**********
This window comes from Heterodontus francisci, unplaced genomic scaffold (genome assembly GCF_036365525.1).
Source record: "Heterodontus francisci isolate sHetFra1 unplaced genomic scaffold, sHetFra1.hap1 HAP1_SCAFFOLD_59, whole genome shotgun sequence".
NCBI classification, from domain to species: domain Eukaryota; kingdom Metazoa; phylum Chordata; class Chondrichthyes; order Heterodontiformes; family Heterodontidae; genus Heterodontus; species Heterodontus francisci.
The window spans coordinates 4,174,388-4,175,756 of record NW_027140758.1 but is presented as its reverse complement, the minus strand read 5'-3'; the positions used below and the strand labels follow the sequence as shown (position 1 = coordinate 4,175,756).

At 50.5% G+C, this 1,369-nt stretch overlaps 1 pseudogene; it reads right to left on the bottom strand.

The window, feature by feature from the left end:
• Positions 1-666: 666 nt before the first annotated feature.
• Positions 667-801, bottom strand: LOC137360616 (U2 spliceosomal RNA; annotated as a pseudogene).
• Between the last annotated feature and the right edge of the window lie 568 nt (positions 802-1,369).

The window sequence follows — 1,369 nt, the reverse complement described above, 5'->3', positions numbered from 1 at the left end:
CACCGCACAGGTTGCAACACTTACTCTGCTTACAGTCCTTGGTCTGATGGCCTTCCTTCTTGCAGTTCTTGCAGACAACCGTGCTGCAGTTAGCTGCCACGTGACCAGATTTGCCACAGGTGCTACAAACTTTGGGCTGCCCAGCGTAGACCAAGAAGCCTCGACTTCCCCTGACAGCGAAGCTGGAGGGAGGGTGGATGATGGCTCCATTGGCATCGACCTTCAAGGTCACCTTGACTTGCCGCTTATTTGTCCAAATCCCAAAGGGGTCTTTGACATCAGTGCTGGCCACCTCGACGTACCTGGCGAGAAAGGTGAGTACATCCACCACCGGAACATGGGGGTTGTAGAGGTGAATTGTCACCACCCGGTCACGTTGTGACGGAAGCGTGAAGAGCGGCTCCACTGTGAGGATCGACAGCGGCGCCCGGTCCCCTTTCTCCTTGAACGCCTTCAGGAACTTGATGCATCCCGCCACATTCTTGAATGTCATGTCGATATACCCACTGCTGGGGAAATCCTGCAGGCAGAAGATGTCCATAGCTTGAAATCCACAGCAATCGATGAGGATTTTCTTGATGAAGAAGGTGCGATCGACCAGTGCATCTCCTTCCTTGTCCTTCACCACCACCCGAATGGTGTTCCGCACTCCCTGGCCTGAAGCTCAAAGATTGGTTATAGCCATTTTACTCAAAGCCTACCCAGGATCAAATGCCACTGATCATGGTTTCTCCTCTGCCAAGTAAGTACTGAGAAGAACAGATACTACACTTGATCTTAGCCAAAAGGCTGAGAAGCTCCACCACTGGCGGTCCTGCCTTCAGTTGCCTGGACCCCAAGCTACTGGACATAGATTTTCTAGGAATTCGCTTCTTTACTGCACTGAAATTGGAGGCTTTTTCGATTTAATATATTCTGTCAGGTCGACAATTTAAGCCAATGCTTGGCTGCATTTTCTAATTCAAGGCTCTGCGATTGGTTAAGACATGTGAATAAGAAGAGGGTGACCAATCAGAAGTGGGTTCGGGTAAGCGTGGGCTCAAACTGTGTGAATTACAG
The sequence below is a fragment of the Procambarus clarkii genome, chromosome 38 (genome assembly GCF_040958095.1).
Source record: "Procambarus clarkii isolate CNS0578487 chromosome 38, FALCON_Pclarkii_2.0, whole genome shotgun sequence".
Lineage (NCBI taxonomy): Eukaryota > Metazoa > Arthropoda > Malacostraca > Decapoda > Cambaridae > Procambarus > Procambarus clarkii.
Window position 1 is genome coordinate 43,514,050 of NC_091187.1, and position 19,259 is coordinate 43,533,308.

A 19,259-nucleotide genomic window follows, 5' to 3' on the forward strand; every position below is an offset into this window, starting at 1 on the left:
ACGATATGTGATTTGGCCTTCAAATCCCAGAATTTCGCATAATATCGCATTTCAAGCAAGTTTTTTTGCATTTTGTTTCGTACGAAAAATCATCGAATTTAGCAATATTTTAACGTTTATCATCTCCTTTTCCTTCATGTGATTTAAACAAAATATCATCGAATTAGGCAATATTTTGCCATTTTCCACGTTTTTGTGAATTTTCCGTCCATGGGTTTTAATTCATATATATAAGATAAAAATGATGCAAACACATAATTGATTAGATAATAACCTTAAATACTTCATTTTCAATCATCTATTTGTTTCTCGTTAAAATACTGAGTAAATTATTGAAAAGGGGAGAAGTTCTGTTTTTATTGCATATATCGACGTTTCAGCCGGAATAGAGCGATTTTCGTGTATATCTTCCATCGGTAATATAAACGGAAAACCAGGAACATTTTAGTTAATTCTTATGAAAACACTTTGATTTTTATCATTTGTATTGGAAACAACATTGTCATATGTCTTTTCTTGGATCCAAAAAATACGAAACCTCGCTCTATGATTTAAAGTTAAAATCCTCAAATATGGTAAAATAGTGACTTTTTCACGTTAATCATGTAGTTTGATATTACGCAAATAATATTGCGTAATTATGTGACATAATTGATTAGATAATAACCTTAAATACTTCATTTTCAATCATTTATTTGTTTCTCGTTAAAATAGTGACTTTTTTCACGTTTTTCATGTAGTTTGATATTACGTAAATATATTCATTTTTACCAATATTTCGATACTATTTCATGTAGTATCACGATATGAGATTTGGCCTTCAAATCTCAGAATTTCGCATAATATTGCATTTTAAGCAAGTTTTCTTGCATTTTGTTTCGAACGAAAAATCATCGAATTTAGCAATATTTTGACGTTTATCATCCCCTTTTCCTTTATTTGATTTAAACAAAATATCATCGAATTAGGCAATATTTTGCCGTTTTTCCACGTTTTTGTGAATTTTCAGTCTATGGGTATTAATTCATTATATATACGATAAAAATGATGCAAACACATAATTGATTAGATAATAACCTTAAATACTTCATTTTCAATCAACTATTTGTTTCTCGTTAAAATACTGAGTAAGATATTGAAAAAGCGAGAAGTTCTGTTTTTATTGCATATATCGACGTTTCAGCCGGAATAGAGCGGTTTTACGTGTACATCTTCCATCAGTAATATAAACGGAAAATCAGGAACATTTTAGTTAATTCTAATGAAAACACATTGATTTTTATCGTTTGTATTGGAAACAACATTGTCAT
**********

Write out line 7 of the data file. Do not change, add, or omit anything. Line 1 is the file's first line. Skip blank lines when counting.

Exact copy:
• Positions 1-666: 666 nt before the first annotated feature.